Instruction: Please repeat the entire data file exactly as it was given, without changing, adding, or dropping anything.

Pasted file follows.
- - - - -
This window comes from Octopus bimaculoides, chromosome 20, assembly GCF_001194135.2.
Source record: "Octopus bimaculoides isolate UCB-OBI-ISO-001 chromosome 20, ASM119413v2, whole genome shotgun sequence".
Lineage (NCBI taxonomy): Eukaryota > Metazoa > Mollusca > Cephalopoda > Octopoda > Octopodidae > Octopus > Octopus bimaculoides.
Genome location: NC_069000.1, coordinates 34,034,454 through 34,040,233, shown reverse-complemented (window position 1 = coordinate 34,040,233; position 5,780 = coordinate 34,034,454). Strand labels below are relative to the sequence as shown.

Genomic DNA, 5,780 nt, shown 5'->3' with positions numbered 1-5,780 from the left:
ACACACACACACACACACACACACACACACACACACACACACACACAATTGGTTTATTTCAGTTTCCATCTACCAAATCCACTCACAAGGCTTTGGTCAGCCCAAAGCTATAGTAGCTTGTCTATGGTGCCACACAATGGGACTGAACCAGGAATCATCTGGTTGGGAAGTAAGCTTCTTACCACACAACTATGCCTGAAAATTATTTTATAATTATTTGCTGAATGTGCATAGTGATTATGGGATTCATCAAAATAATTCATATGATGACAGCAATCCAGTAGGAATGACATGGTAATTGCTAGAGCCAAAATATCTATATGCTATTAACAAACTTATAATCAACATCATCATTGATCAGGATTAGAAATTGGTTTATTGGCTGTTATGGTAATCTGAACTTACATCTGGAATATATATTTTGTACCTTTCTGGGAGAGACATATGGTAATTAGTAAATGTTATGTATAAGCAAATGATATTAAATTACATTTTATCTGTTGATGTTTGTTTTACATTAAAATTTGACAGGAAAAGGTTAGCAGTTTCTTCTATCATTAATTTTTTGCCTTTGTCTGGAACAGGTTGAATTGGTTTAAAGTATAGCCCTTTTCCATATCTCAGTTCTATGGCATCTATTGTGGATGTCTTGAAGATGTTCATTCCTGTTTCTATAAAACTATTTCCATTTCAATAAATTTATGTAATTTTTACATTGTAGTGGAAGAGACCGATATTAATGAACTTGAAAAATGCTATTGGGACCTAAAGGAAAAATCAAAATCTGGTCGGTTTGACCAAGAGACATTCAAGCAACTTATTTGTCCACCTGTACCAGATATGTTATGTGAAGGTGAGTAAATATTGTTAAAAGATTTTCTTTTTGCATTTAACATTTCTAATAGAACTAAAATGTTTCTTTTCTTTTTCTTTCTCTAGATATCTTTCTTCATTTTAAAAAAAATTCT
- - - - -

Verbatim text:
This window comes from Octopus bimaculoides, chromosome 20, assembly GCF_001194135.2.
Source record: "Octopus bimaculoides isolate UCB-OBI-ISO-001 chromosome 20, ASM119413v2, whole genome shotgun sequence".
Lineage (NCBI taxonomy): Eukaryota > Metazoa > Mollusca > Cephalopoda > Octopoda > Octopodidae > Octopus > Octopus bimaculoides.
Genome location: NC_069000.1, coordinates 34,034,454 through 34,040,233, shown reverse-complemented (window position 1 = coordinate 34,040,233; position 5,780 = coordinate 34,034,454). Strand labels below are relative to the sequence as shown.

Genomic DNA, 5,780 nt, shown 5'->3' with positions numbered 1-5,780 from the left:
ACACACACACACACACACACACACACACACACACACACACACACACAATTGGTTTATTTCAGTTTCCATCTACCAAATCCACTCACAAGGCTTTGGTCAGCCCAAAGCTATAGTAGCTTGTCTATGGTGCCACACAATGGGACTGAACCAGGAATCATCTGGTTGGGAAGTAAGCTTCTTACCACACAACTATGCCTGAAAATTATTTTATAATTATTTGCTGAATGTGCATAGTGATTATGGGATTCATCAAAATAATTCATATGATGACAGCAATCCAGTAGGAATGACATGGTAATTGCTAGAGCCAAAATATCTATATGCTATTAACAAACTTATAATCAACATCATCATTGATCAGGATTAGAAATTGGTTTATTGGCTGTTATGGTAATCTGAACTTACATCTGGAATATATATTTTGTACCTTTCTGGGAGAGACATATGGTAATTAGTAAATGTTATGTATAAGCAAATGATATTAAATTACATTTTATCTGTTGATGTTTGTTTTACATTAAAATTTGACAGGAAAAGGTTAGCAGTTTCTTCTATCATTAATTTTTTGCCTTTGTCTGGAACAGGTTGAATTGGTTTAAAGTATAGCCCTTTTCCATATCTCAGTTCTATGGCATCTATTGTGGATGTCTTGAAGATGTTCATTCCTGTTTCTATAAAACTATTTCCATTTCAATAAATTTATGTAATTTTTACATTGTAGTGGAAGAGACCGATATTAATGAACTTGAAAAATGCTATTGGGACCTAAAGGAAAAATCAAAATCTGGTCGGTTTGACCAAGAGACATTCAAGCAACTTATTTGTCCACCTGTACCAGATATGTTATGTGAAGGTGAGTAAATATTGTTAAAAGATTTTCTTTTTGCATTTAACATTTCTAATAGAACTAAAATGTTTCTTTTCTTTTTCTTTCTCTAGATATCTTTCTTCATTTTAAAAAAAATTCT